No, he manages to take a bare-bones script and infuse it with life, making the jungle seem oppressive and full of secrets, giving characters emotion and expression, and filling action with motion and violence. It's amazing, and it pulls the reader right into its struggle. But while it might be difficult to do so, if one can take a step back and examine the art, it's like a miniature symposium on comics storytelling, full of near-invisible techniques for communicating information simply and succinctly, like the way depth can be shown by giving characters in the foreground more detail while simplifying them as they recede into the background:
Using contrast to guide the eye to the most important part of a scene:
Or the way looser shading can portray light, shadow, and definition, while denser scribbles of lines can represent smoke or darkness:
Of course, that sort of thing might seem obvious, but Kubert makes difficult-to-master techniques look easy, which is what comes from a lifetime of practice. The fluid motion he manages to convey even in the midst of crowded scenes of rushing figures is something that seems a bit tougher to grasp:
As is his ease with facial expressions, which manages to differentiate characters excellently, while convincingly conveying a full range soldierly qualities like determination and righteous anger:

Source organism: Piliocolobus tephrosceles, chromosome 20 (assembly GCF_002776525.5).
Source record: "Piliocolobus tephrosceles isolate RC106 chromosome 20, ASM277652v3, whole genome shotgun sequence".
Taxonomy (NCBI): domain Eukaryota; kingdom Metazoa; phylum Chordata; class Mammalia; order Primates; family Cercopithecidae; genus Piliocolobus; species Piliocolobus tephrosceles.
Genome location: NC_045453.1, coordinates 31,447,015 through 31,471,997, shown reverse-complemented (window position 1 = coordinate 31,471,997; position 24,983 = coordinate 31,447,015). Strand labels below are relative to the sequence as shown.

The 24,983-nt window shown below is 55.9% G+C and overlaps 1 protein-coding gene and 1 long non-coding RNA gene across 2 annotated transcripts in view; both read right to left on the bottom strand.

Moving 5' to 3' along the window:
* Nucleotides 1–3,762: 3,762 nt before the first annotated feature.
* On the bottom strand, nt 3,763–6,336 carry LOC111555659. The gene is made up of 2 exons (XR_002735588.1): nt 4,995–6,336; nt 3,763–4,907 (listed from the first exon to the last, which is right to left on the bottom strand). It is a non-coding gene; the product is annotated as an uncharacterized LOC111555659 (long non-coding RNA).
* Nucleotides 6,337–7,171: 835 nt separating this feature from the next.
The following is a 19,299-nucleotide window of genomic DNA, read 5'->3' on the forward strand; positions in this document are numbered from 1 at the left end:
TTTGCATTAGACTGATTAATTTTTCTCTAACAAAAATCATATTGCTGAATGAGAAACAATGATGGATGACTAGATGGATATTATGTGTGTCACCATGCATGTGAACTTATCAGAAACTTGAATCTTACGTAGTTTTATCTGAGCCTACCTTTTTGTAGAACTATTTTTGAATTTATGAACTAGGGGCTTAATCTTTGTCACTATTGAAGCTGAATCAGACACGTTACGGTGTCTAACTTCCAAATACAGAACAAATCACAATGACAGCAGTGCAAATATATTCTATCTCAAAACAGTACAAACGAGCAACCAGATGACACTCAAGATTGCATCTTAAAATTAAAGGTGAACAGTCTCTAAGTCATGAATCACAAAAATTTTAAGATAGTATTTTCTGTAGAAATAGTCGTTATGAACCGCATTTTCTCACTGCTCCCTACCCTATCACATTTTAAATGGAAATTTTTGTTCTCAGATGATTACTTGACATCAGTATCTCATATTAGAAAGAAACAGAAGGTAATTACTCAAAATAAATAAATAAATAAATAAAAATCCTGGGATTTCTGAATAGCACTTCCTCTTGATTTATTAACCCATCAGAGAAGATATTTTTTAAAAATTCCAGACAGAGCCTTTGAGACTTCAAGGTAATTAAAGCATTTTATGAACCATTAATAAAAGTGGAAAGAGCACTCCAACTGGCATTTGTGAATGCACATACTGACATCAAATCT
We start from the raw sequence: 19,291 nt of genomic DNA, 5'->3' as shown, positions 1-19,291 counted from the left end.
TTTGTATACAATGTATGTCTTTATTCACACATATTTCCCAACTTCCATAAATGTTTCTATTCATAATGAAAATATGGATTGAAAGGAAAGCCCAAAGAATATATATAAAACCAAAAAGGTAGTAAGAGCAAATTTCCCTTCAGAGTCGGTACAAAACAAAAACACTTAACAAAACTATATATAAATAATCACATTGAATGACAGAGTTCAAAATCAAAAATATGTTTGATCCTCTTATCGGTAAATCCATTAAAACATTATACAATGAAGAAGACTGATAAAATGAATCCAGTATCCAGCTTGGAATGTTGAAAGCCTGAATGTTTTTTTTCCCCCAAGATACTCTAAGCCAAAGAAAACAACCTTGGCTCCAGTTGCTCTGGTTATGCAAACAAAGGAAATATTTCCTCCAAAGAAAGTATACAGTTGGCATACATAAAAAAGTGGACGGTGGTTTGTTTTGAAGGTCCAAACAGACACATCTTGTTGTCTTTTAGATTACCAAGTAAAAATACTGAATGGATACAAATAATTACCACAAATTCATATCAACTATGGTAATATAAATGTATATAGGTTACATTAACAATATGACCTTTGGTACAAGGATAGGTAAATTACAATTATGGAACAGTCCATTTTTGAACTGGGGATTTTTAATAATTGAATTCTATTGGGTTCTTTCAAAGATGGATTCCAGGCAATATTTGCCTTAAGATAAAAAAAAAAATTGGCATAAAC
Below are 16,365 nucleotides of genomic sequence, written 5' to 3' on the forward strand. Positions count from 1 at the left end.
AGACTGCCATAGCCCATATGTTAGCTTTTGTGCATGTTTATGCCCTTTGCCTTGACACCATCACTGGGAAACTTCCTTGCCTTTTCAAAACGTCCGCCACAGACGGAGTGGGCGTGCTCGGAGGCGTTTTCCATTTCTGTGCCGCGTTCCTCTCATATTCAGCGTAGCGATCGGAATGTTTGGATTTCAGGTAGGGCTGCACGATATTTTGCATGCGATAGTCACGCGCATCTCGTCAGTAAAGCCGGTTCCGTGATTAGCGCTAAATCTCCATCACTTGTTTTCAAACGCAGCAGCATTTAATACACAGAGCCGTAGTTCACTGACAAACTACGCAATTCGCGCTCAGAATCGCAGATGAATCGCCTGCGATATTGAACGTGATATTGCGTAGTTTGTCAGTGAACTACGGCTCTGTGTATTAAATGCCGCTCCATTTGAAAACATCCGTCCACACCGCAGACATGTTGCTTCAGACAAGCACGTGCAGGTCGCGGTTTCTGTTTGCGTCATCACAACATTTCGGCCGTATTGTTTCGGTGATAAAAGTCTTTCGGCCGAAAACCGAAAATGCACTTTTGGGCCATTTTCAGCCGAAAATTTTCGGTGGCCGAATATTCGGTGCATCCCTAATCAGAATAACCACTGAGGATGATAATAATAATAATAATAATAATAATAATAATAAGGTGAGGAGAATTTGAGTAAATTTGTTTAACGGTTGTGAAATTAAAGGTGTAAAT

It's a master class in comics art, but one could be forgiven for not even noticing and just being pulled along by the velocity of the storytelling. Kubert has put together a signature work here, one that should be studied for years to come.
If there's anything to wonder about, it's the lack of political comment, which here is mostly limited to American troops being limited to acting in an advisory capacity. Perhaps enough time has elapsed that that pointless quagmire of an exercise can be another setting for tales of heroic derring-do, especially when placed at this early date, before things got really ugly. No, the real complaint would probably be the glorification of war; while Kubert doesn't pull any punches when depicting death, the whole affair does have a heroic feel, with soldiers rescuing each other with exemplary marksmanship, or going out in a blaze of glory in defense of their fellow men. It's kind of old fashioned in the way it seems uncritical of war itself, even while depicting its horrors.
But whatever your feelings about the book's ultimate message, you can't deny that it's a gorgeous piece of artwork, a great example of the talent that Kubert has honed over decades of work and now wields as an instrument of comics-making excellence. He sets a hell of an example for the generations of artists that have followed him, and if there's anything right in the world, he will continue to do so for many more.